Social Status, Human Capital Formation And The Long-Run Effects Of Money
Source: Munich Personal Repec Archive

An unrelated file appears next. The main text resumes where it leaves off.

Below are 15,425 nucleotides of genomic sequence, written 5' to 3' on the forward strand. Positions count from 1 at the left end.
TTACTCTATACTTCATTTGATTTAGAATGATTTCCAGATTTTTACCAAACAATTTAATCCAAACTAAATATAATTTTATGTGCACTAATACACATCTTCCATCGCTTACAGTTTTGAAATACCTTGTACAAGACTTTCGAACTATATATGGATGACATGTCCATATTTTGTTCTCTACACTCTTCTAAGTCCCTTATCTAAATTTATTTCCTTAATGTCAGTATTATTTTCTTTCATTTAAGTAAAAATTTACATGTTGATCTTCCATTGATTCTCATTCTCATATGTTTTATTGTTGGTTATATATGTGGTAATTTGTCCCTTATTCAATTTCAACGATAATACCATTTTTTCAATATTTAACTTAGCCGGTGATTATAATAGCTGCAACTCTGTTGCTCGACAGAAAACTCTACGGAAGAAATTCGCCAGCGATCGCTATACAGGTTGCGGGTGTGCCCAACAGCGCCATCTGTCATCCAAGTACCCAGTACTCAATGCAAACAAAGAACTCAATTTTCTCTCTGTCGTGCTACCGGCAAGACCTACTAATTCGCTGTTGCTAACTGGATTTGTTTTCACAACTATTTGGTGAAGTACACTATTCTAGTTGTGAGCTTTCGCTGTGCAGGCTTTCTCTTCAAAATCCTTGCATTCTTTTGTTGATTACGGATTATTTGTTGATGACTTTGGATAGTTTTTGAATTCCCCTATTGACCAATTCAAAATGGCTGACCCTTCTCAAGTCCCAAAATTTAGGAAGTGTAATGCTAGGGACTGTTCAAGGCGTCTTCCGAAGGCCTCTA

This paper examines the effects of monetary policy in a two-sector cash-in-advance economy of human capital accumulation. Agents concern about their social status represented by the relative physical capital and relative human capital. The authors find that if the desire for social status depends only on relative physical capital, money is superneutral in the growth-rate sense. However, if the desire for social status depends on relative human capital, the money growth rate will have a positive effect on the long-run economic growth rate. Furthermore, an increase in the desire to pursue human capital will raise the long-run growth rate, but an increase in the desire to pursue physical capital will lower it.